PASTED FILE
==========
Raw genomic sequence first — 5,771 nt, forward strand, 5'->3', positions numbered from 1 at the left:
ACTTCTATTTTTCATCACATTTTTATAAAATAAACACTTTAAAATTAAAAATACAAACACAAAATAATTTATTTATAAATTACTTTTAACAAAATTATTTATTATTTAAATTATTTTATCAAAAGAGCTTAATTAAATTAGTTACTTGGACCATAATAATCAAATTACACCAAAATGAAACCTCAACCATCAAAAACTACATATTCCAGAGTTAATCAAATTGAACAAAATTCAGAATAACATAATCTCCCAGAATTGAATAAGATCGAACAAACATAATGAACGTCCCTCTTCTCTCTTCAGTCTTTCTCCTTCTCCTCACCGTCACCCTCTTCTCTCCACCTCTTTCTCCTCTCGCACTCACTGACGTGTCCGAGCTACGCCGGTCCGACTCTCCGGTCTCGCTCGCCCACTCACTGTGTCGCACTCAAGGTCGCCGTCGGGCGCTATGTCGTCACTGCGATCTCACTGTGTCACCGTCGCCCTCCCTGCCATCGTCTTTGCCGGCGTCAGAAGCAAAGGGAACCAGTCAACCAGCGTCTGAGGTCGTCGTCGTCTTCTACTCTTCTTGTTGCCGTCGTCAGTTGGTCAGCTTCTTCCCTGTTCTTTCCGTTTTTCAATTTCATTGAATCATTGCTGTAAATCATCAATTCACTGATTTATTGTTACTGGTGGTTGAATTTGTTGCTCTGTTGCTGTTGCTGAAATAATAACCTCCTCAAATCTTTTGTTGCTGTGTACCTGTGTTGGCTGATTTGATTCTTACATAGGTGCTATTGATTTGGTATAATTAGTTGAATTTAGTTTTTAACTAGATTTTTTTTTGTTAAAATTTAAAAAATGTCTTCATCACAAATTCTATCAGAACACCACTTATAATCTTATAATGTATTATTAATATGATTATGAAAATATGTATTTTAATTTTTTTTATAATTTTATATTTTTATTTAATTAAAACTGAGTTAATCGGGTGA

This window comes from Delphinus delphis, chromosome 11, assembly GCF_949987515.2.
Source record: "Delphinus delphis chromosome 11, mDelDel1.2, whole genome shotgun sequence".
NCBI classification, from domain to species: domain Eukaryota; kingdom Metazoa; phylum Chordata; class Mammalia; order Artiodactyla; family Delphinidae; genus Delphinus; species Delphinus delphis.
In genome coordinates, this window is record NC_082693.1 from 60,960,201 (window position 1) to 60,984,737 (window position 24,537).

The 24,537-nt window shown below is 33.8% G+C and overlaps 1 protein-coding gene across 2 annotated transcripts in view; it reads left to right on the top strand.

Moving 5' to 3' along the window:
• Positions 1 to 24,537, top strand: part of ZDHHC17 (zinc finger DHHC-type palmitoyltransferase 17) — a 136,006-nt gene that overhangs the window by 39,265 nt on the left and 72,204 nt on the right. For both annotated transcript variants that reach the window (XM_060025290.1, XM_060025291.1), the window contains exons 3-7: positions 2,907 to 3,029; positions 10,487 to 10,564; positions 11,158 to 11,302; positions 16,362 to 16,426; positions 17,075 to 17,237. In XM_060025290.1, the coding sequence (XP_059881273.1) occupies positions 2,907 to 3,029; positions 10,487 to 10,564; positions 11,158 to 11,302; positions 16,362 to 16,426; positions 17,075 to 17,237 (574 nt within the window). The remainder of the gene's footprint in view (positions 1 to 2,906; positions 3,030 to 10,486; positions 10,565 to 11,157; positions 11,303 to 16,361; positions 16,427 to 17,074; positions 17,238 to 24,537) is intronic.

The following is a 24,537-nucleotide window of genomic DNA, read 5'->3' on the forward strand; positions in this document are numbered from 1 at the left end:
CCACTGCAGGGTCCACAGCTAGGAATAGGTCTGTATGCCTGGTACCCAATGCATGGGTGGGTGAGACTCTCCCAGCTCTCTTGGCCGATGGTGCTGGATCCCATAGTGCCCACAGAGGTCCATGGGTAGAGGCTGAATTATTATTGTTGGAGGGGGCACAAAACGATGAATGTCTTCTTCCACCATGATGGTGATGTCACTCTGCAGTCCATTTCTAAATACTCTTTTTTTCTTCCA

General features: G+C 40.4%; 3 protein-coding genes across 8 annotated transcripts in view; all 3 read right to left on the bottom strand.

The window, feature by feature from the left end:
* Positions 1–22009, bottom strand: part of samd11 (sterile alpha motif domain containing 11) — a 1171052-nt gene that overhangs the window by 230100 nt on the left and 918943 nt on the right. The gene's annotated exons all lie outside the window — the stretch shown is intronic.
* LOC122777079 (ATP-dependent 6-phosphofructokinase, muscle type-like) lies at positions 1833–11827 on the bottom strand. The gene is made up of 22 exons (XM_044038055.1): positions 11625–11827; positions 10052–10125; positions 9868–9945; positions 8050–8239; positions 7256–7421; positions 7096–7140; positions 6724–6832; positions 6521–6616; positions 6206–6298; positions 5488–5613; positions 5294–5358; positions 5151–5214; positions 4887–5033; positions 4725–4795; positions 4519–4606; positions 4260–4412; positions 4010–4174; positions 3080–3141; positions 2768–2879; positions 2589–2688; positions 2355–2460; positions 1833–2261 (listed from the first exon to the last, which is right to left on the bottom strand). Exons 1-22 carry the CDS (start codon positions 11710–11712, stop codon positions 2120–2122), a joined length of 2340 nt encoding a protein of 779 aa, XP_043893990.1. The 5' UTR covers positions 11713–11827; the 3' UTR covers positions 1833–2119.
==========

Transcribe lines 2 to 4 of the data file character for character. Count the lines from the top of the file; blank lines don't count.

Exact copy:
ACTTCTATTTTTCATCACATTTTTATAAAATAAACACTTTAAAATTAAAAATACAAACACAAAATAATTTATTTATAAATTACTTTTAACAAAATTATTTATTATTTAAATTATTTTATCAAAAGAGCTTAATTAAATTAGTTACTTGGACCATAATAATCAAATTACACCAAAATGAAACCTCAACCATCAAAAACTACATATTCCAGAGTTAATCAAATTGAACAAAATTCAGAATAACATAATCTCCCAGAATTGAATAAGATCGAACAAACATAATGAACGTCCCTCTTCTCTCTTCAGTCTTTCTCCTTCTCCTCACCGTCACCCTCTTCTCTCCACCTCTTTCTCCTCTCGCACTCACTGACGTGTCCGAGCTACGCCGGTCCGACTCTCCGGTCTCGCTCGCCCACTCACTGTGTCGCACTCAAGGTCGCCGTCGGGCGCTATGTCGTCACTGCGATCTCACTGTGTCACCGTCGCCCTCCCTGCCATCGTCTTTGCCGGCGTCAGAAGCAAAGGGAACCAGTCAACCAGCGTCTGAGGTCGTCGTCGTCTTCTACTCTTCTTGTTGCCGTCGTCAGTTGGTCAGCTTCTTCCCTGTTCTTTCCGTTTTTCAATTTCATTGAATCATTGCTGTAAATCATCAATTCACTGATTTATTGTTACTGGTGGTTGAATTTGTTGCTCTGTTGCTGTTGCTGAAATAATAACCTCCTCAAATCTTTTGTTGCTGTGTACCTGTGTTGGCTGATTTGATTCTTACATAGGTGCTATTGATTTGGTATAATTAGTTGAATTTAGTTTTTAACTAGATTTTTTTTTGTTAAAATTTAAAAAATGTCTTCATCACAAATTCTATCAGAACACCACTTATAATCTTATAATGTATTATTAATATGATTATGAAAATATGTATTTTAATTTTTTTTATAATTTTATATTTTTATTTAATTAAAACTGAGTTAATCGGGTGA

This window comes from Delphinus delphis, chromosome 11, assembly GCF_949987515.2.
Source record: "Delphinus delphis chromosome 11, mDelDel1.2, whole genome shotgun sequence".